Dir: Michele Alhaique. Italy. 2014. 97mins

Without Pity

An impressively moody and magnetic lead performance from Pierfrancesco Favino as a muscular debt collector who ends up falling for a pretty young prostitute (Greta Scarano) helps give actor-turned-director Michele Alhaique’s modest drama an edge. While nicely shot, it is all rather familiar, but both Favino and Scarano have real quality and help the story just about rise above the clichés.

Scarano is vibrant and sparky while Favino has a glowering but oddly gentle persona that suits the character perfectly.

Without Pity (Senza Pieta), which had its premiere at Venice, trawls familiar territory, but does so with a certain gritty charm, making great use of suburban Rome’s outskirts and letting a series of strong performances shine through.

Towering, burly and bearded Mimmo (Favino) works as a Mafia debt collector. He is loyal to his uncle, who heads the mob, but doesn’t like taking orders from his boss’s sleazy son Manuel (Adriano Giannini), who takes advantage of his position by indulging in booze, partying and women.

Mimmo is told to meet prostitute Tanya (Scarano) who’s been hired to ‘entertain’ Manuel, but he is given the wrong date and has to reluctantly spend time with her. He relishes us quiet life away from his work and hates having her in his small flat. In familiar film fashion this enables him to get to know the feisty and flirtatious Tanya, who seems equally drawn to the brutal but oddly gentle Mimmo.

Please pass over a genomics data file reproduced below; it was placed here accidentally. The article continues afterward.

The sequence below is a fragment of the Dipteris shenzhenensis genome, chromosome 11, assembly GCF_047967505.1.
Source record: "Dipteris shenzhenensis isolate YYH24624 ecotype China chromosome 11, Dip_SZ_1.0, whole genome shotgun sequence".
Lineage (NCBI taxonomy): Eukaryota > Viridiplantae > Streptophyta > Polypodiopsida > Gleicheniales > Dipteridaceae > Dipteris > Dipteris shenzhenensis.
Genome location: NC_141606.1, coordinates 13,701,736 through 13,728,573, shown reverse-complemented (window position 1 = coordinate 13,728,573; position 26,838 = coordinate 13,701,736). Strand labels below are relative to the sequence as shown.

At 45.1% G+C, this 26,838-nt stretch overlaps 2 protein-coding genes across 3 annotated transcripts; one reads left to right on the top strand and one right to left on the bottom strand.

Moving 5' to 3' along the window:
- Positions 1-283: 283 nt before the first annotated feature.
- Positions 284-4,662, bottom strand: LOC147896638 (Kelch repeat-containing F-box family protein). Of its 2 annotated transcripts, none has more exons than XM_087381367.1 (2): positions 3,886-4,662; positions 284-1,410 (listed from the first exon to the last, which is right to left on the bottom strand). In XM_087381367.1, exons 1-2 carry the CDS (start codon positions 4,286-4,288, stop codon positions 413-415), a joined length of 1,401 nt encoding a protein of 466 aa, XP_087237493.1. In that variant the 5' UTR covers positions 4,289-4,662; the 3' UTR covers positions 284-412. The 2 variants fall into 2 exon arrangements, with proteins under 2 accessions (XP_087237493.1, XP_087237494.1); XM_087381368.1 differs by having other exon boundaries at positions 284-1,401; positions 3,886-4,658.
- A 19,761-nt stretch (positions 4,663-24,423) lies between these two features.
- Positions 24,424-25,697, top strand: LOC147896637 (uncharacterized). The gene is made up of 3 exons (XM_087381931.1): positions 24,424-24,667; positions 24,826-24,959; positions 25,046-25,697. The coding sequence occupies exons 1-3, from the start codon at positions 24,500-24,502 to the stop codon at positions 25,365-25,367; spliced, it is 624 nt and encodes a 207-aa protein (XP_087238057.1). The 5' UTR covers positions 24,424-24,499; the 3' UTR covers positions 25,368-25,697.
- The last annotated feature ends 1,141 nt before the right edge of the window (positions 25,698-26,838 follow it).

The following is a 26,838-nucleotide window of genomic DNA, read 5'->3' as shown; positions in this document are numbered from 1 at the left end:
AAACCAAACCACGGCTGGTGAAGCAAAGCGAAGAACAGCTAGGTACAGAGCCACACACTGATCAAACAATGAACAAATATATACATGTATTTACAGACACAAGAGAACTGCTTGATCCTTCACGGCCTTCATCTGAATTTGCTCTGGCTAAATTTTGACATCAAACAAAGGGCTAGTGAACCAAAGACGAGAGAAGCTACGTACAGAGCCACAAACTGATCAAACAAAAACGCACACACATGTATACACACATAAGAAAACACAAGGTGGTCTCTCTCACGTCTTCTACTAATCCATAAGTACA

The next day he dutifully delivers Tanya to Manuel, but when he fancies some sadistic sex play Mimmo returns to stop him in a  deadly fashion. Soon Mimmo and Tanya are on the run from he former mob friends and seek help at the seaside home of Mimmo’s Caribbean housekeeper Pilar (Iris Peynado), a sadly rather clichéd character , there to act as a caring mother figure and offer a home next to the beach.

It all follows a pretty predictable route as the pair try and deal with their somewhat difficult future. It all looks very good, with plenty of nicely shot close-ups and good use of the widescreen format, but there is a niggling and uncomfortable simplistic sexism to the film – plenty of lingering shots of Scarano’s breasts and legs – which detracts from the fine performances and strong sense of atmosphere.

But both Scarano and Favino come out of the film with credit though, and there is a nice understated chemistry between them. Scarano is vibrant and sparky while Favino has a glowering but oddly gentle persona that suits the character perfectly.

Production companies: Lungta Films, PKO, Rai Cinema

International sales: Indie Sales, ndenamur@indiesales.eu

Producers: Alexandra Rossi, Maurizio Piazza, Pierfrancesco Favino

Screenplay: Andrea Garello, Emanuele Scaringi, Michele Alhaique

Cinematography: Ivan Casalgrandi

Editor: Tommaso Gallone

Production designer: Sonia Peng

Music: Luca Novelli, Pierre-Alexandre “Yuksek” Busson

Main cast: Pierfrancesco Favino, Greta Scarano, Claudio Gioe, Adriano Giannini, Renato Marchetti, Iris Peynado, Ninetto Davoli